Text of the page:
Abstract: Manual wheelchair users frequently encounter surfaces that generate substantial levels of vibration and shock, which can lead to discomfort and pain in the neck and back with prolonged exposure. Existing methods for mitigating transmitted vibration have proven ineffective and, in some cases, detrimental to users' health. In-wheel suspension systems, which replace traditional spokes with dampening elements or springs, are proposed as a potential solution to this issue. This study aimed to assess the impact of in-wheel suspension on reducing vibration and shock while improving comfort for manual wheelchair users. Twenty-four participants propelled over nine different surfaces using three types of wheels: standard spoked wheels, Spinergy CLX wheels, and LoopWheels. Accelerometry data was collected at the footrest, seat, and backrest positions. The results revealed that LoopWheels significantly reduced vibrations by 7-10% at the backrest and footrest positions and decreased shocks by 7% at the backrest compared to standard wheels. However, there were no significant differences in comfort between the different wheel types. These findings suggest that LoopWheels effectively mitigate vibration and shock on specific obstacles, but further long-term testing is necessary to assess their impact on users' overall health.

"Differences in Distance Traveled by People Using Permobil Power Wheelchairs in Australia, Canada, Europe, and the United States"
Primary author:  Hanju Zhu, University of Pittsburgh
Abstract: The WHO’s wheelchair provision guidelines reported 1% of the world’s population potentially need a wheelchair. Wheelchairs provide people with disabilities the ability to function and participate in their communities. Permobil, a wheelchair manufacturer, has instrumented their devices with data logging technologies to collect and upload information through cloud servers in order to know how wheelchairs are performing. There is little knowledge regarding average distance traveled by people who use power wheelchairs especially comparisons across geographic regions of the world. A recent study reported that people using Permobil power wheelchairs (PWCs) traveled on average 1,365 meters per day in the United States. Other studies of small sample indicated varying distances traveled across various settings and populations with manual wheelchairs (MWCs) traveling 686 to 6,745 meters and PWCs traveling1,667 to 3,433 meters per day. The primary purpose of this study was to investigate how far on average Permobil PWC users drive in real-world settings over the entire year of 2022. The second purpose was to compare differences in distance traveled across the regions of Australia, Canada, Europe and the United States.  An understanding of distance traveled helps to inform wheelchair maintenance and repair schedules and any variations that need to be considered across regions of the world. The study demonstrated that users from the Europe traveled on average 2,188 meters per day, significantly higher than users in Australia, Canada, and the United States, with mean daily distances at 1,436, 1,630, and 1,365 meters, respectively. The study results may warrant various estimates related to PWC use including maintenance, repair, and reasonable use of lifetime, especially for different regions to establish corresponding wheelchair policies regarding procurement and follow-up.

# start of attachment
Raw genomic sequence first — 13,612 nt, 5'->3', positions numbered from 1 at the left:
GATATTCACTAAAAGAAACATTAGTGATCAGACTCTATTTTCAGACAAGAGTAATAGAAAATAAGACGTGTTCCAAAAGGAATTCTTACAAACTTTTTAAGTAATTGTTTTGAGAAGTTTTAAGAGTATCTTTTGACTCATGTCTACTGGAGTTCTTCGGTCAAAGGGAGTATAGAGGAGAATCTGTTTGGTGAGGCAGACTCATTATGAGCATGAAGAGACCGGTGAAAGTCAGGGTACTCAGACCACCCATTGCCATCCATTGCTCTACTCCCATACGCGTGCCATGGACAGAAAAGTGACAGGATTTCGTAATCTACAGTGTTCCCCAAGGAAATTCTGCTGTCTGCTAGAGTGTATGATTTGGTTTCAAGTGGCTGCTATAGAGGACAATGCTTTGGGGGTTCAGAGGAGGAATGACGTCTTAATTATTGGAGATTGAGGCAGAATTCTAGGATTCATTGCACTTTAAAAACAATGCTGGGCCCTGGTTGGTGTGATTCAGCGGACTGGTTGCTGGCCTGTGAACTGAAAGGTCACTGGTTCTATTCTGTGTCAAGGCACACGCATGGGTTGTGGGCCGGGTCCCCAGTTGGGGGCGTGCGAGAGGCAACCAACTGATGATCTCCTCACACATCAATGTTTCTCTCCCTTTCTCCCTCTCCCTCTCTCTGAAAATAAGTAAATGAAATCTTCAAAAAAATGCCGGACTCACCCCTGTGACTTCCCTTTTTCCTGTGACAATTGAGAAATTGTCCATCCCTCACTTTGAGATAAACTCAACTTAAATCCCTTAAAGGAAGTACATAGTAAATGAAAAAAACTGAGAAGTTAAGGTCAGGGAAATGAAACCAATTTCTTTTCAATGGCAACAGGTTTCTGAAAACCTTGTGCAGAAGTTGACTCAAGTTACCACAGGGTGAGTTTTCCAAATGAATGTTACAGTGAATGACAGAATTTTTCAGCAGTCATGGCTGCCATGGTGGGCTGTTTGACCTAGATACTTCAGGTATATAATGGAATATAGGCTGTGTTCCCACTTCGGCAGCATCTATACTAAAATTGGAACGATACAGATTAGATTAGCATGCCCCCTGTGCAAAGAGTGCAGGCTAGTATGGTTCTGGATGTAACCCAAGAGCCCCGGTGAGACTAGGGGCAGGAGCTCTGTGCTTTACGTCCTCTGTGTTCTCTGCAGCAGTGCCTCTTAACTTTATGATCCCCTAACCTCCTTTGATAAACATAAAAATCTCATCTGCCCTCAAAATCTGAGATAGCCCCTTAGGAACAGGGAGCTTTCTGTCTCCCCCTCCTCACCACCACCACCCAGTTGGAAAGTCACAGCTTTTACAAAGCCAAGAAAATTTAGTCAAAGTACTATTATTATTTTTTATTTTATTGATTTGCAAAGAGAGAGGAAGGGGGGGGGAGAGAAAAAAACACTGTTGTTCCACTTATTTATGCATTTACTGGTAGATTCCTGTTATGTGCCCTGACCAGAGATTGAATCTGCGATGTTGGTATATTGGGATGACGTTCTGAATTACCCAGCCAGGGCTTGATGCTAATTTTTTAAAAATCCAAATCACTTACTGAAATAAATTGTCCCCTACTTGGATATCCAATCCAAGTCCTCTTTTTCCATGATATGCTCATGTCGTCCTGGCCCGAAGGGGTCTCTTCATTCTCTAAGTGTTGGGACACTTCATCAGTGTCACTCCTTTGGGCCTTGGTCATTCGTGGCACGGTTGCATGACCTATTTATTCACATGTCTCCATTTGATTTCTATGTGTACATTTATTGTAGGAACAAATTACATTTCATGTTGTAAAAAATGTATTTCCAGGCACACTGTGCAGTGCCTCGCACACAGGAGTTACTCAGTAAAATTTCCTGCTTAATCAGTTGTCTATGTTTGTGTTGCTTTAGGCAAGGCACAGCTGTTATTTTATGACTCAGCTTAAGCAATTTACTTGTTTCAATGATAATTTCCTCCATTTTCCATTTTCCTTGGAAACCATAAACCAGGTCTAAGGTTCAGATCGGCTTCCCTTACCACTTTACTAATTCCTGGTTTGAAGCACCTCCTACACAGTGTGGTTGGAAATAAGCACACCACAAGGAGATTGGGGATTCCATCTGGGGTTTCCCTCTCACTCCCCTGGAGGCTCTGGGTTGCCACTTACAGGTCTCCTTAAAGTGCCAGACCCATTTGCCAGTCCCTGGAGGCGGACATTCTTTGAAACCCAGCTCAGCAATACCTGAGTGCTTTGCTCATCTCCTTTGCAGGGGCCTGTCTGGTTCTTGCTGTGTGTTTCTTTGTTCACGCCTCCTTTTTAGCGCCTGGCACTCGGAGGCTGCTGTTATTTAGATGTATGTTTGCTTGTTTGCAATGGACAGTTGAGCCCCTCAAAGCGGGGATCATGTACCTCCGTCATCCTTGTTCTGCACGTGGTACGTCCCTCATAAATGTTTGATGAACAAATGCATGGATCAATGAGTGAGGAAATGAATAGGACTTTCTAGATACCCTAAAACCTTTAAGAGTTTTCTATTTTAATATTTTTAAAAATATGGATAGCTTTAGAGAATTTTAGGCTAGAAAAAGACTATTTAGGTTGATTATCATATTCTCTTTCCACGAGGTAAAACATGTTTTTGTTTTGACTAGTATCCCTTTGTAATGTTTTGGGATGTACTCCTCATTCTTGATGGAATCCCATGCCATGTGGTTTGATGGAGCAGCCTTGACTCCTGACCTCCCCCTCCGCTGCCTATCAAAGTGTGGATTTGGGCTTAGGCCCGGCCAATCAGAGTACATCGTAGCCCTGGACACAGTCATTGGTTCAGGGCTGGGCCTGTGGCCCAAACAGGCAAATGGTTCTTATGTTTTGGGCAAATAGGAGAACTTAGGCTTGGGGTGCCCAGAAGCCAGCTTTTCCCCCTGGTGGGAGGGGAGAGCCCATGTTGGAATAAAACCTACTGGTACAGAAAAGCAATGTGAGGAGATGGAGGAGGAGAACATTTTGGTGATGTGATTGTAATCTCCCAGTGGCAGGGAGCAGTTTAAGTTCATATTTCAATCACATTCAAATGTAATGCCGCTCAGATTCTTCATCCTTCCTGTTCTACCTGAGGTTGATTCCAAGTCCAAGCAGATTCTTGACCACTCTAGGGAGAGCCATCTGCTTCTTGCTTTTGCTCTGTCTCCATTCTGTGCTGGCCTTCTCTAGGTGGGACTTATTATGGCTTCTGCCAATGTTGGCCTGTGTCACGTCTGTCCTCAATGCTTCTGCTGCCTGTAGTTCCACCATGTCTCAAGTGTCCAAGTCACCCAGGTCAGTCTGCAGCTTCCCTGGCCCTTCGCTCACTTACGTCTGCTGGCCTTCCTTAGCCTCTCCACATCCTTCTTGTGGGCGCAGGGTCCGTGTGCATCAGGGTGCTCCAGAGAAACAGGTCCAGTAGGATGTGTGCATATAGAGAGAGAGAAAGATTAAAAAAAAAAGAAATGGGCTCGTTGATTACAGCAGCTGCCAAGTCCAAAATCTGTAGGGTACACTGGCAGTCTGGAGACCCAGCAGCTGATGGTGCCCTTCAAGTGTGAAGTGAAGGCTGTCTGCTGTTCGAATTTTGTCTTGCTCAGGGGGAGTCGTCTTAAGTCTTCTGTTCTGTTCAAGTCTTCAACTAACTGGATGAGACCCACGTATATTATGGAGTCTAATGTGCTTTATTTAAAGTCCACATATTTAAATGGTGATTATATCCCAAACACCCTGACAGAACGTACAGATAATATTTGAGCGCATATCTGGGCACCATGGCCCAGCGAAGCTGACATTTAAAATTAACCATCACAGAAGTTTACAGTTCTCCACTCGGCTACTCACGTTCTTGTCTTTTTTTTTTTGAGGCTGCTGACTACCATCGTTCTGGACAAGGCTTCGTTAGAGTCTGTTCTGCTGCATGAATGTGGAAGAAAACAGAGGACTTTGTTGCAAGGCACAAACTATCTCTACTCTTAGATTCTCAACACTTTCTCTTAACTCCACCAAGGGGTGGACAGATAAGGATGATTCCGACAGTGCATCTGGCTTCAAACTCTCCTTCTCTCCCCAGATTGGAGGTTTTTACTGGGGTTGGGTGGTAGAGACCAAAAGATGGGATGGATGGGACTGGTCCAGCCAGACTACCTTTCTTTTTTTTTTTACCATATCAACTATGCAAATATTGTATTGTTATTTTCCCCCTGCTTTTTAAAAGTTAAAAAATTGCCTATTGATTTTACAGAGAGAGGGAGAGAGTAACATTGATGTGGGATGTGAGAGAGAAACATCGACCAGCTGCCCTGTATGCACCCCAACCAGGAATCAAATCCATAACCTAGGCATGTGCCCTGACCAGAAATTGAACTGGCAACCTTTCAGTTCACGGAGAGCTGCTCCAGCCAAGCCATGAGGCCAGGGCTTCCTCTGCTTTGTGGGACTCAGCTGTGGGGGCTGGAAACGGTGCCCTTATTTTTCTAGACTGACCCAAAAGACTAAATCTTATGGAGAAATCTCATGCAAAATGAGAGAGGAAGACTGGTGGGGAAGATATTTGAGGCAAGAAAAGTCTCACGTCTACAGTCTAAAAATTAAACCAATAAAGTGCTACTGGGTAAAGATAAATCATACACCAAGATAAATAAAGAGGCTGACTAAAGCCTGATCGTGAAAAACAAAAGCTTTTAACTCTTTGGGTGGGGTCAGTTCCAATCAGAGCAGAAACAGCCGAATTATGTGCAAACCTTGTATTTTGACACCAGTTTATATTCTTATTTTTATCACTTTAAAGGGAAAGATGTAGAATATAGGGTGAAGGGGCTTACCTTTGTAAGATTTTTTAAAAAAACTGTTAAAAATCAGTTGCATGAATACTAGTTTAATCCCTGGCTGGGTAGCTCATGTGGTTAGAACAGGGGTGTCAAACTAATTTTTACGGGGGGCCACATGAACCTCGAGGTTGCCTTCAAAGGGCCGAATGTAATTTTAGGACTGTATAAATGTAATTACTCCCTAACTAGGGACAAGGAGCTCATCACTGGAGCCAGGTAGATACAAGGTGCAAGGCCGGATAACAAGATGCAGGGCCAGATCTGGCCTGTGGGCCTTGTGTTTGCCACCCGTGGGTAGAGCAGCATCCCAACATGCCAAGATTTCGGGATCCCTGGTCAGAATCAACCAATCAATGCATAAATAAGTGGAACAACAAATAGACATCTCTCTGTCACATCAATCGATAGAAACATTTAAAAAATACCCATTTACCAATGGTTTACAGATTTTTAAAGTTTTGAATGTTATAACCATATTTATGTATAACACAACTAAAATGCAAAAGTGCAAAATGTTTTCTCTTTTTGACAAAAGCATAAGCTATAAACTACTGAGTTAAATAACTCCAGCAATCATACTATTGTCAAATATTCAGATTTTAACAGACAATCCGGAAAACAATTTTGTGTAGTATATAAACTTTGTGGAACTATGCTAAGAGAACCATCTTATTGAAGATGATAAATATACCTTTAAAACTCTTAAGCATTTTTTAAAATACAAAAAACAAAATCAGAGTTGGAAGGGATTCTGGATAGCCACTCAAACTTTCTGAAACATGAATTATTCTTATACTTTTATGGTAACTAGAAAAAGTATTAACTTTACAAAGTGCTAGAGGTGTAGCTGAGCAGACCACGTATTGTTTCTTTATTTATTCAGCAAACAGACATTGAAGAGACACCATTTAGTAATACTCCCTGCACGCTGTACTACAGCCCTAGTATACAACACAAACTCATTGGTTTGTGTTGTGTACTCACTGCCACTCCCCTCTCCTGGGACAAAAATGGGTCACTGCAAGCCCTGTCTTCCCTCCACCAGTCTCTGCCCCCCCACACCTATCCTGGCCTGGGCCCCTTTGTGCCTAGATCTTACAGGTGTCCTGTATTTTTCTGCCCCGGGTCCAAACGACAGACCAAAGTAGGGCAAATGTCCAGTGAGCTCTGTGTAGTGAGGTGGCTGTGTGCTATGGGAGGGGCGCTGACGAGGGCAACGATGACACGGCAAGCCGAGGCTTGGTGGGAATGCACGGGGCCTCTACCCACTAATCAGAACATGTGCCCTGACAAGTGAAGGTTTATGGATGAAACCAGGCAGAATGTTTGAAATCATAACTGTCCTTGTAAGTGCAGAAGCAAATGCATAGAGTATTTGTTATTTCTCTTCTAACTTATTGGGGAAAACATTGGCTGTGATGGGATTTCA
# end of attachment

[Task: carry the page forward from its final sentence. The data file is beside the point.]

"Evaluating long-term effects of in-wheel suspension on pain and fatigue in manual wheelchair users"
Primary author:  Caroline E. Howard, University of Pittsburgh
Abstract: A spinal cord injury results in loss of mobility below the level of injury. Most often, individuals with a SPI require use of a mobility device and rely on a wheelchair for all their daily mobility tasks throughout the course of an entire day. Recent developments in decreasing shock and vibration include in-wheel suspension systems. This research aims to evaluate the long-term effects of in-wheel suspensions on the reduction of pain and fatigue in manual wheelchair users. Qualitative effects will be analyzed from user reported data in their home environment.